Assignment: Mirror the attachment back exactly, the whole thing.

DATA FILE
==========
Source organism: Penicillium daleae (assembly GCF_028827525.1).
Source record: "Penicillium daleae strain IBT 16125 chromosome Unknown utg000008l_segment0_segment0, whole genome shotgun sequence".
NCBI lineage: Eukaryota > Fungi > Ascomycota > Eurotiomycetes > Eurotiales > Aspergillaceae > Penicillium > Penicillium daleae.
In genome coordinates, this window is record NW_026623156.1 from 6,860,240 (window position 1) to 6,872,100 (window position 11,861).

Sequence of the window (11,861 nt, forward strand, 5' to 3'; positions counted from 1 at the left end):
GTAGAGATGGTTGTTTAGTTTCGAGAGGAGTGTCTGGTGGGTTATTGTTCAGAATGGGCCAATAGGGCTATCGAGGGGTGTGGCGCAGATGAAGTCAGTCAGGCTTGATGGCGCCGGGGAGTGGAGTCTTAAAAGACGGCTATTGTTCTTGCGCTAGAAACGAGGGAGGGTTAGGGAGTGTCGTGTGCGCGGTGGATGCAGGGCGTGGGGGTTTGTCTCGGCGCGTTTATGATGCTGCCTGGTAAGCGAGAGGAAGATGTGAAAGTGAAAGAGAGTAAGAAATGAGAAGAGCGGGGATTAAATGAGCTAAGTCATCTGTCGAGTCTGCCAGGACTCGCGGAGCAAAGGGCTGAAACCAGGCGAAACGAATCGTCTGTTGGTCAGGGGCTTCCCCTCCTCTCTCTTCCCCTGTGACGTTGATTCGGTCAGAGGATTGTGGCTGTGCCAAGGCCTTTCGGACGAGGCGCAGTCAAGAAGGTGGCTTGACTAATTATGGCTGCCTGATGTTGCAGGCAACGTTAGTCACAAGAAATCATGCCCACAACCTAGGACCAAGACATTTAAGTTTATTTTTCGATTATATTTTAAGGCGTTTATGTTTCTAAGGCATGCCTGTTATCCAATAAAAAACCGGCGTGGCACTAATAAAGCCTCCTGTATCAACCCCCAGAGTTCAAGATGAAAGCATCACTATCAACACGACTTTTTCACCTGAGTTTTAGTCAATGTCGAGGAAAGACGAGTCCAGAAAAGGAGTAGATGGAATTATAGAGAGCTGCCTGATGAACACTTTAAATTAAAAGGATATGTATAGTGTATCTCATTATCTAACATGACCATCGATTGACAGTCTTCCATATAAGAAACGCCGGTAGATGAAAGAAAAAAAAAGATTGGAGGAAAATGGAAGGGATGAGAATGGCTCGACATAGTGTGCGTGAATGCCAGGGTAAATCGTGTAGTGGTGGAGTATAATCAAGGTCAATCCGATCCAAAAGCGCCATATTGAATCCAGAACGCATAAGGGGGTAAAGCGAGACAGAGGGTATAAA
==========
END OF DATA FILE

Source organism: Penicillium daleae (assembly GCF_028827525.1).
Source record: "Penicillium daleae strain IBT 16125 chromosome Unknown utg000008l_segment0_segment0, whole genome shotgun sequence".
NCBI lineage: Eukaryota > Fungi > Ascomycota > Eurotiomycetes > Eurotiales > Aspergillaceae > Penicillium > Penicillium daleae.
In genome coordinates, this window is record NW_026623156.1 from 6,860,240 (window position 1) to 6,872,100 (window position 11,861).

Sequence of the window (11,861 nt, forward strand, 5' to 3'; positions counted from 1 at the left end):
GTAGAGATGGTTGTTTAGTTTCGAGAGGAGTGTCTGGTGGGTTATTGTTCAGAATGGGCCAATAGGGCTATCGAGGGGTGTGGCGCAGATGAAGTCAGTCAGGCTTGATGGCGCCGGGGAGTGGAGTCTTAAAAGACGGCTATTGTTCTTGCGCTAGAAACGAGGGAGGGTTAGGGAGTGTCGTGTGCGCGGTGGATGCAGGGCGTGGGGGTTTGTCTCGGCGCGTTTATGATGCTGCCTGGTAAGCGAGAGGAAGATGTGAAAGTGAAAGAGAGTAAGAAATGAGAAGAGCGGGGATTAAATGAGCTAAGTCATCTGTCGAGTCTGCCAGGACTCGCGGAGCAAAGGGCTGAAACCAGGCGAAACGAATCGTCTGTTGGTCAGGGGCTTCCCCTCCTCTCTCTTCCCCTGTGACGTTGATTCGGTCAGAGGATTGTGGCTGTGCCAAGGCCTTTCGGACGAGGCGCAGTCAAGAAGGTGGCTTGACTAATTATGGCTGCCTGATGTTGCAGGCAACGTTAGTCACAAGAAATCATGCCCACAACCTAGGACCAAGACATTTAAGTTTATTTTTCGATTATATTTTAAGGCGTTTATGTTTCTAAGGCATGCCTGTTATCCAATAAAAAACCGGCGTGGCACTAATAAAGCCTCCTGTATCAACCCCCAGAGTTCAAGATGAAAGCATCACTATCAACACGACTTTTTCACCTGAGTTTTAGTCAATGTCGAGGAAAGACGAGTCCAGAAAAGGAGTAGATGGAATTATAGAGAGCTGCCTGATGAACACTTTAAATTAAAAGGATATGTATAGTGTATCTCATTATCTAACATGACCATCGATTGACAGTCTTCCATATAAGAAACGCCGGTAGATGAAAGAAAAAAAAAGATTGGAGGAAAATGGAAGGGATGAGAATGGCTCGACATAGTGTGCGTGAATGCCAGGGTAAATCGTGTAGTGGTGGAGTATAATCAAGGTCAATCCGATCCAAAAGCGCCATATTGAATCCAGAACGCATAAGGGGGTAAAGCGAGACAGAGGGTATAAA